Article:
Teditorial: While intimidating and scary, sharks ignore us

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Oceania, Micronesia, Yap, Diver with grey reef sharks, Carcharhinus amblyrhynchos. File photo

Ever since I saw the movie Jaws as a kid, sharks have haunted me in some ways. But that didn’t’ stop me from going swimming and body boarding in the surf as a teen. It’s always in the back of my mind if I go in the water. Though my trips into the ocean these days are minimal.

Still, with this week’s news of the young man getting bitten by a shark while on a kayak force us to again point out that, while scary and intimidating, according to experts, sharks have little interest or regard for us as humans. They spend their days hunting for food, but for the most part, humans simply aren’t on their menu.

The Catalina Island Swim Club is out there every day, doing their morning swims. If sharks were looking for humans to eat, they’d be there every morning, like the breakfast buffet at Caesar’s Palace. Longtime Swim Club member, Charlie Canby said the swimmers stay fairly close to shore, where any aggressive sharks are not likely to be. However, he said they see them often.

“At times we do see sharks, horn sharks, nurse sharks, leopard sharks and those we make up names for,” Canby said. “Sharks are beautiful swimmers, so graceful and with looks that are so different from any fish, a marvel to see on a day of good fortune.”

Canby also shared a story about a shark they spotted with a hook in its dorsal fin and wrapped in fishing line. They thought it was dead, but when they approached it, it moved. As they tried to free it, a harbor boat came over and they borrowed some wire cutters and were able to free the shark.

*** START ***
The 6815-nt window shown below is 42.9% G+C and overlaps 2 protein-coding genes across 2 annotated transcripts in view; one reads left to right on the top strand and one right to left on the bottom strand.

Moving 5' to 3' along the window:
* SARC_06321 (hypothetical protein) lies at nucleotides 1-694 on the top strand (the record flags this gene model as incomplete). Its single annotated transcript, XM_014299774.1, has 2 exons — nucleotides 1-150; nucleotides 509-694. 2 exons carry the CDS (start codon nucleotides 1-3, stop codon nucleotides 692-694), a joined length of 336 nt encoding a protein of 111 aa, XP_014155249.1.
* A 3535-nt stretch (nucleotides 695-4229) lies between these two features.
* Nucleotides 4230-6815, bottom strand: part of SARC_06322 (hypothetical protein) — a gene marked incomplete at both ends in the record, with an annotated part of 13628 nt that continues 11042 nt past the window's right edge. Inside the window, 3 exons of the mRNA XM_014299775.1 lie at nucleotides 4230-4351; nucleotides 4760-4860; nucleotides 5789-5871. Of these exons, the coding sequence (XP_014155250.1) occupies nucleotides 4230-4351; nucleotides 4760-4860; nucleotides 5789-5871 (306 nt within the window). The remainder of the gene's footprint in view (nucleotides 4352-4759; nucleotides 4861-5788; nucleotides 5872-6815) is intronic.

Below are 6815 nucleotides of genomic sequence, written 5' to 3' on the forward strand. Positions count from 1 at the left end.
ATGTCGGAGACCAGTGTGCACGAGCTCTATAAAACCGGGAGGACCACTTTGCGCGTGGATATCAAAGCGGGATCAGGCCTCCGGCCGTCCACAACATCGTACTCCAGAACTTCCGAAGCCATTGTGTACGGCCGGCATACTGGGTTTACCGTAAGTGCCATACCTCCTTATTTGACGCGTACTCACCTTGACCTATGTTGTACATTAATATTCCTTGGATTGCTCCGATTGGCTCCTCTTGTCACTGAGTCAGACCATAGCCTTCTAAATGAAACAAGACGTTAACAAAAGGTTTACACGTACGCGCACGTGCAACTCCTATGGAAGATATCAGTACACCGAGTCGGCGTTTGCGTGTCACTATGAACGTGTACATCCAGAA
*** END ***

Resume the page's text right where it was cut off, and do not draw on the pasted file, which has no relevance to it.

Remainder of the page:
Experts believe that most shark attacks on humans happen when the shark mistakes the human for a seal or other food source it is looking for. Statistics say that the chances of dying by a shark attack are miniscule. A 2003 data sheet by the National Safety Council calculated the chances of dying by shark attack were 1 in 3,748,067. It wasn’t listed on their 2019 online data sheet, but odds for dying in a bicycle accident, or in a firework accident are considerably more likely.

If you are interested in more info on sharks, Assemblyman Patrick O’Donnell has scheduled a virtual Town Hall, with Dr. Chris Lowe, of the Cal State University, Long Beach Shark Lab. Marine Safety Chief Gonzalo Medina of the Long Beach Fire Department will also be part of the presentation. The Town Hall was scheduled prior to the attack this week. The full link to register for the event is https://a70.asmdc.org/event/20210707-learn-about-shark-safety-and-behavior-during-virtual-town-hall or you can log into the thecatalinaislander.com and a link will be included with this article.

There is plenty of information online about ways to minimize the risk of being attacked by a shark, such as not wearing shiny jewelry that might be mistaken for fish scales. Most of us have probably seen videos of divers and swimmers, moving about in the water among schools of sharks, being paid little attention by the animals. I wouldn’t recommend doing that, but otherwise, swimming in the ocean is a safe activity. Remember, the movie Jaws was fiction.

Although, if you think about it, the movie took place around their Fourth of July holiday season and today’s date is … Oh My God! GET OUT OF THE WATER!!

Happy Fourth of July everyone.

Ted Apodaca is the editor of the Catalina Islander. He can be reached at editor@thecatalinaislander.com, or at 562-317-1100.

Teditorial: While intimidating and scary, sharks ignore us